Lockheed Martin Corp., Marietta, Ga., was awarded a $98,649,000 contract which will provide one C-130J aircraft for the government of Israel. The contract also includes additional non-developmental items for the aircraft. At this time, $18,461,112 of foreign military financing has been obligated. 657AESS, Wright-Patterson Air Force Base, Ohio, is the contracting activity (FA8625-06-C-6456).

Raytheon Co., Tucson, Ariz., was awarded a $53,100,000 contract which will provide for the engineering and manufacturing development for the Miniature Air Launched Decoy-Jammer. This includes the associated engineering, program management, supportability, mission planning, modeling and simulation, hardware fabrication, production readiness, software and testing. At this time, $24,500,000 has been obligated. 692 ARSS/PK, Eglin Air Force Base, Fla., is the contracting activity (FA8682-10-C-0010).

Henry M. Jackson Foundation, Rockville, Md., was awarded a $47,400,000 contract which will provide research with the 711th Human Performance Wing. The primary research areas are: nano-bio interaction effects; bioinformatics; toxicology; predictive modeling; biomarker discovery/assay development; and molecular foundations. At this time, $10,000 has been obligated. AFRL/PKHA, Wright-Patterson Air Force Base, Ohio, is the contracting activity (FA8650-10-2-6A01).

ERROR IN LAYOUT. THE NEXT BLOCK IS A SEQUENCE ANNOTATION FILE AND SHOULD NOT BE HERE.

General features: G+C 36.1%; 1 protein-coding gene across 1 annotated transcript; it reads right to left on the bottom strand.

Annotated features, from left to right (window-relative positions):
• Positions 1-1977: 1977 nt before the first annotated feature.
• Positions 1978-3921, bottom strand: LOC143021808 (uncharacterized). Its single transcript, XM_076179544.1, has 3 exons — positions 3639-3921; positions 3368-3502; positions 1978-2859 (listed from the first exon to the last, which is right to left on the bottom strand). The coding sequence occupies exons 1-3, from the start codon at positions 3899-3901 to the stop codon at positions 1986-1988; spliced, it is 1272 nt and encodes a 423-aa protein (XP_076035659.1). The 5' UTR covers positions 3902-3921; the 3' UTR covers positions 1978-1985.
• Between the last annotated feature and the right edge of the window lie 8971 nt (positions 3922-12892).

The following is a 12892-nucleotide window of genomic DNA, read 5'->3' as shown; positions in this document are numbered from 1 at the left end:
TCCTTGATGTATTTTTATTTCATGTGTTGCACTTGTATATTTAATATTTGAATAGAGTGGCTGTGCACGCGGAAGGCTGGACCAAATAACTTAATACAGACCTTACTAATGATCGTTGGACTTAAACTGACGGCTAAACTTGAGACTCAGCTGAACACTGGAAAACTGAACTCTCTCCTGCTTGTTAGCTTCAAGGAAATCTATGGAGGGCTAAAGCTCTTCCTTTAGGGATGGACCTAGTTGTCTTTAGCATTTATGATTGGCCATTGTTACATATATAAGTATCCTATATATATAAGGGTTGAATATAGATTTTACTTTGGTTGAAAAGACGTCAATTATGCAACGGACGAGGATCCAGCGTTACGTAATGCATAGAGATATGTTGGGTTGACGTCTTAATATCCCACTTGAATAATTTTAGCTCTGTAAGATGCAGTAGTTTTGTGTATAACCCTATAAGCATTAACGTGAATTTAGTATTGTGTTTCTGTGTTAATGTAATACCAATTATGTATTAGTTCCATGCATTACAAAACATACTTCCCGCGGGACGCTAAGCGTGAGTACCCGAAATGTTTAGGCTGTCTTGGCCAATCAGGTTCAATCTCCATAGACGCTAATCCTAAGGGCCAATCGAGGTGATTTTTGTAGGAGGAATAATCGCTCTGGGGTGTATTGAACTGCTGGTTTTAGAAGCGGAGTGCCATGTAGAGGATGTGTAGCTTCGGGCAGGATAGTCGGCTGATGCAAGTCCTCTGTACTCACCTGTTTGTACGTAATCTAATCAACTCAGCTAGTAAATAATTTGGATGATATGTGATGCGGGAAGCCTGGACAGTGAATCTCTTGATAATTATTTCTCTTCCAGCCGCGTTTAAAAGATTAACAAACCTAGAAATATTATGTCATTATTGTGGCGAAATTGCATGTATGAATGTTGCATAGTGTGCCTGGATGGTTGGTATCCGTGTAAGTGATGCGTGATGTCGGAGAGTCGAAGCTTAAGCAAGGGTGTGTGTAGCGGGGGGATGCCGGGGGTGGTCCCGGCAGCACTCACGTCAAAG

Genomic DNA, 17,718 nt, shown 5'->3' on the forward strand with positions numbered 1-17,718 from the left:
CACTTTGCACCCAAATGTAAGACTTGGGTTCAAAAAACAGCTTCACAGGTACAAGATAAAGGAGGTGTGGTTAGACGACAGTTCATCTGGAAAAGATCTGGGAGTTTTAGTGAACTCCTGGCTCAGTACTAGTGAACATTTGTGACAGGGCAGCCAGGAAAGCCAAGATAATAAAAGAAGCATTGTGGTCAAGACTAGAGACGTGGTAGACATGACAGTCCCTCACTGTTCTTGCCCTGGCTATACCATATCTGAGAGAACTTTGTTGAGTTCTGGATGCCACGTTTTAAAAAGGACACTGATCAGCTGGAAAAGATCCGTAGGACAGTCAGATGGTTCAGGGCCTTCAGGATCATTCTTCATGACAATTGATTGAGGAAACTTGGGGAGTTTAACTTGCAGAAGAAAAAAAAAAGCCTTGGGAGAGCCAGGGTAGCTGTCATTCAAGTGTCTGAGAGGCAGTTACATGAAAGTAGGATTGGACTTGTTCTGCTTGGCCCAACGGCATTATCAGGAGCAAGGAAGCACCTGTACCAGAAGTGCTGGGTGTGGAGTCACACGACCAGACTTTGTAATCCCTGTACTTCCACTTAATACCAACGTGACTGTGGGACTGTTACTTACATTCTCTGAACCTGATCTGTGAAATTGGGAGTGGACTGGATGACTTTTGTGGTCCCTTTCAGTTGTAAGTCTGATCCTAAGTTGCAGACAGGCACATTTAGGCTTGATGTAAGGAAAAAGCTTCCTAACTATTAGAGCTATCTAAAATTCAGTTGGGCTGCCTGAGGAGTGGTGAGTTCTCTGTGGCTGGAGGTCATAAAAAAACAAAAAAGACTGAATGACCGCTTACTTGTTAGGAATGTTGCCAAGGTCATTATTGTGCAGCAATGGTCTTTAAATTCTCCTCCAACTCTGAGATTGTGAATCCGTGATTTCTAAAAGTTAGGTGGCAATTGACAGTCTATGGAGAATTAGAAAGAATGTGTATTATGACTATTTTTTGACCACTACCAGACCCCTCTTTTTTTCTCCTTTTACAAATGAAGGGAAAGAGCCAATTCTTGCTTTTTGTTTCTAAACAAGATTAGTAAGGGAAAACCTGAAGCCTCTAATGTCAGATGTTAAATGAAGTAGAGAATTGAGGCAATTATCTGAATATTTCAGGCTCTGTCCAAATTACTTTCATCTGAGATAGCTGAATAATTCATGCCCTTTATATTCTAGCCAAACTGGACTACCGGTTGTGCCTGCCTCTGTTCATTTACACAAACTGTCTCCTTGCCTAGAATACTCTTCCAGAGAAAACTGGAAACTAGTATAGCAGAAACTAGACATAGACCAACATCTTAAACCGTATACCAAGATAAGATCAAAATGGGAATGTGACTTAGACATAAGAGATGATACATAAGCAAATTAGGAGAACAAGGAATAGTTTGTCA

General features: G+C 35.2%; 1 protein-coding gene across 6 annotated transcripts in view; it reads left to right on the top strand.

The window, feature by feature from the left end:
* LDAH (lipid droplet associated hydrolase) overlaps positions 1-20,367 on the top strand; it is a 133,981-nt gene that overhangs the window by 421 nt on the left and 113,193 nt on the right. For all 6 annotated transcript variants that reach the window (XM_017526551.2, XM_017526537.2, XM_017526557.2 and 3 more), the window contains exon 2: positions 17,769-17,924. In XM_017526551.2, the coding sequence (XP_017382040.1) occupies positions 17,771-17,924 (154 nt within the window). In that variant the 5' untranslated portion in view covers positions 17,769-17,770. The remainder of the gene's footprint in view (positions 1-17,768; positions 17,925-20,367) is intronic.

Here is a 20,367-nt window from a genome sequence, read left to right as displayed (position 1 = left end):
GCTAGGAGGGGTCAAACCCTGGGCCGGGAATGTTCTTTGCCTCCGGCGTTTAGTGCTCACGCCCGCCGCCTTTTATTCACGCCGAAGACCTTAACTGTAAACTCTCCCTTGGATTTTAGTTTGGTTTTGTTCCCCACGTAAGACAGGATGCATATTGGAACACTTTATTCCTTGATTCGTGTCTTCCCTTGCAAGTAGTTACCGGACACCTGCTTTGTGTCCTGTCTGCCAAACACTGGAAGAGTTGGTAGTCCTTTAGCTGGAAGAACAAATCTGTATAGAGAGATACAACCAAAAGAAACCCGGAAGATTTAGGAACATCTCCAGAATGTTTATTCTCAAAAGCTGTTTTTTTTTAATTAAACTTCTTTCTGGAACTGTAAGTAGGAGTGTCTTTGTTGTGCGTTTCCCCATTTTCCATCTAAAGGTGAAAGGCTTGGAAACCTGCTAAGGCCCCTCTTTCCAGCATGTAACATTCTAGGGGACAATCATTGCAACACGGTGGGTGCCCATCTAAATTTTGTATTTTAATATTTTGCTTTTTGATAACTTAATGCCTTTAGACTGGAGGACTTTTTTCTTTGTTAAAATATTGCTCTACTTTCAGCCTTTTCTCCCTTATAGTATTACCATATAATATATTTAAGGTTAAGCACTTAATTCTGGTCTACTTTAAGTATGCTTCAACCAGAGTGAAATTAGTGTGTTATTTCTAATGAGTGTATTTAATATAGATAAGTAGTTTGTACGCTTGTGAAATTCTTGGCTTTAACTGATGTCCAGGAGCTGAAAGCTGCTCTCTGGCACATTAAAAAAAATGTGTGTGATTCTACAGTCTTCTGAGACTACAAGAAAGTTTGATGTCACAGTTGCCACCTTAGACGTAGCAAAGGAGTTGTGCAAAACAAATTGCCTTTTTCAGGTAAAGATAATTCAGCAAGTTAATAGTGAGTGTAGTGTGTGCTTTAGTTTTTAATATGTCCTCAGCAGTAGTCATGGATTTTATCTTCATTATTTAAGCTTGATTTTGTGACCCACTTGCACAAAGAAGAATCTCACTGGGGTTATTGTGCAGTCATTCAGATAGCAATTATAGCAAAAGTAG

Booz Allen Hamilton, Inc., Herndon, Va., was awarded a $24,302,490 contract which will develop and implement enterprise-wide computer network defense solutions. At this time, $3,422,619 has been obligated. 55 CONS/LGCD, Offutt Air Force Base, Neb., is the contracting activity (SP0700-98-D-4002).

Wyle Laboratories, Inc., Huntsville, Ala., was awarded a $24,014,219 contract which will provide for the research, test and development, and delivery of architectural drawings; system/subsystems/infrastructure/prototype assessments; system alternatives recommendations; feasibility studies; interoperability testing; results; survey and infrastructure implementation designs; schedules and summary reports. At this time, $160,725 has been obligated. 55 CONS/LGCD, Offutt Air Force Base, Neb., is the contracting activity (HC1047-05-D-4005).